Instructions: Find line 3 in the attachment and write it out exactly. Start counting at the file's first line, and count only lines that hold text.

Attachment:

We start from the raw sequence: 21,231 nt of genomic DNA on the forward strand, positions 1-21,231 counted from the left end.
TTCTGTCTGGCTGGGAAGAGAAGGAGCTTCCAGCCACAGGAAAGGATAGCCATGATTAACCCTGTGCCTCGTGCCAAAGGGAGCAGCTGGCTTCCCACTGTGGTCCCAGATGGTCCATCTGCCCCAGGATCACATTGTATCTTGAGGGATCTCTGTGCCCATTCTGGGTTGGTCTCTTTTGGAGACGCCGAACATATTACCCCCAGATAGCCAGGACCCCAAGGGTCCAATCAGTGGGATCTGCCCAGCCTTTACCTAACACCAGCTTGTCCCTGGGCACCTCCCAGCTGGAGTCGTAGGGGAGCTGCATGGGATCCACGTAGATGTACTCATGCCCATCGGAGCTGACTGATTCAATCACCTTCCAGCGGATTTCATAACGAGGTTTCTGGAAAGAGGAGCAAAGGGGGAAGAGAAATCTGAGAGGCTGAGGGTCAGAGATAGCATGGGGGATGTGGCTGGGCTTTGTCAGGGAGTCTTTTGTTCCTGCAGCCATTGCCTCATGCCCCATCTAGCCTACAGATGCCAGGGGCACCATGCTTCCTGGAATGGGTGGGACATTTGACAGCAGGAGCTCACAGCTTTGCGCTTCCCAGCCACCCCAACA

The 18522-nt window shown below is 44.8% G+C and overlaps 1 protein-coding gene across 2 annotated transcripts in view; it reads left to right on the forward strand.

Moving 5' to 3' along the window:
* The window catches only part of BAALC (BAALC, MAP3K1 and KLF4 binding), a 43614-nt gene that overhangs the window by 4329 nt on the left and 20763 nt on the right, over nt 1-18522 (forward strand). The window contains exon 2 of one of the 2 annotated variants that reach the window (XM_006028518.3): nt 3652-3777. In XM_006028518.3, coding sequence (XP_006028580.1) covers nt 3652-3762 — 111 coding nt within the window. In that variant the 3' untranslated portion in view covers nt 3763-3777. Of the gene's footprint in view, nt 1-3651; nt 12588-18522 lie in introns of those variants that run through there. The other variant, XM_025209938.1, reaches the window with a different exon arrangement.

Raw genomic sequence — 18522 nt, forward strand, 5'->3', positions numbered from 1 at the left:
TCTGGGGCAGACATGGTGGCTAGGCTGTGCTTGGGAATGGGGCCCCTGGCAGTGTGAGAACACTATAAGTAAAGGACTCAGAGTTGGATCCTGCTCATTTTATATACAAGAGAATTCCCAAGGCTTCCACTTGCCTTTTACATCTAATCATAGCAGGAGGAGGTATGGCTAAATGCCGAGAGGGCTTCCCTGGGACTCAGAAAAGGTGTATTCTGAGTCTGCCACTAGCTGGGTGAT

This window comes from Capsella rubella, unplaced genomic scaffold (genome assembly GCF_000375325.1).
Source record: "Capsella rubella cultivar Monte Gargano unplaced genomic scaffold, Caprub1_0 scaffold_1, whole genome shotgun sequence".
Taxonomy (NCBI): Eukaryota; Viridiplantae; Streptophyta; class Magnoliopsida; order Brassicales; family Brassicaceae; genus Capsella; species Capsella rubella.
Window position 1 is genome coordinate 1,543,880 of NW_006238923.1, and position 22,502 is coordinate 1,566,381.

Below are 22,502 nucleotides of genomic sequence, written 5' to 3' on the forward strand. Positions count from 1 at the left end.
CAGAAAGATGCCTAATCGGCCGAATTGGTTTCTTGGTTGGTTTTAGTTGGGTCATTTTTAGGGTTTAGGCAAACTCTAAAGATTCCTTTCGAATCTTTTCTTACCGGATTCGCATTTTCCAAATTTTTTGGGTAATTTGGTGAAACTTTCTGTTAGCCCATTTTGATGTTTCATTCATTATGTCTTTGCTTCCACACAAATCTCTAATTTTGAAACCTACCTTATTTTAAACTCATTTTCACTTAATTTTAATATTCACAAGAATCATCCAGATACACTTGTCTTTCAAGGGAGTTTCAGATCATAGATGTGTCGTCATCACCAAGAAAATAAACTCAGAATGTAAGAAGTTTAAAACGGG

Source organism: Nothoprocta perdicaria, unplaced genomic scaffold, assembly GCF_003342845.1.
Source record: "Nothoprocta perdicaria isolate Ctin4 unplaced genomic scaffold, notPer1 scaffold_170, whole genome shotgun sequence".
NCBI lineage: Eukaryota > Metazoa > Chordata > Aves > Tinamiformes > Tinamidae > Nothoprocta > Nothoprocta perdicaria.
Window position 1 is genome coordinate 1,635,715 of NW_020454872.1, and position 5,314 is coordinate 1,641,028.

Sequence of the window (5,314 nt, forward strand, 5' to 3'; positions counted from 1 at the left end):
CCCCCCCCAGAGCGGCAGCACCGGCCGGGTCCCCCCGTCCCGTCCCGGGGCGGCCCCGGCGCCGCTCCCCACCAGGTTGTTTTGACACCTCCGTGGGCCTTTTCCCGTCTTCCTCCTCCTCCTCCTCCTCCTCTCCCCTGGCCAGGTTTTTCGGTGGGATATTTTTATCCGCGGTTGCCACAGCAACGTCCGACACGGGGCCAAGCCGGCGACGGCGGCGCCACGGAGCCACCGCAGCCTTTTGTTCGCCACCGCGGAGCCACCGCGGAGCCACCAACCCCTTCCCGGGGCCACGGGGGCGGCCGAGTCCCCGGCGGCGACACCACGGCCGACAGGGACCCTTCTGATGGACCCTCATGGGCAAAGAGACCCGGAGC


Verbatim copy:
The 18522-nt window shown below is 44.8% G+C and overlaps 1 protein-coding gene across 2 annotated transcripts in view; it reads left to right on the forward strand.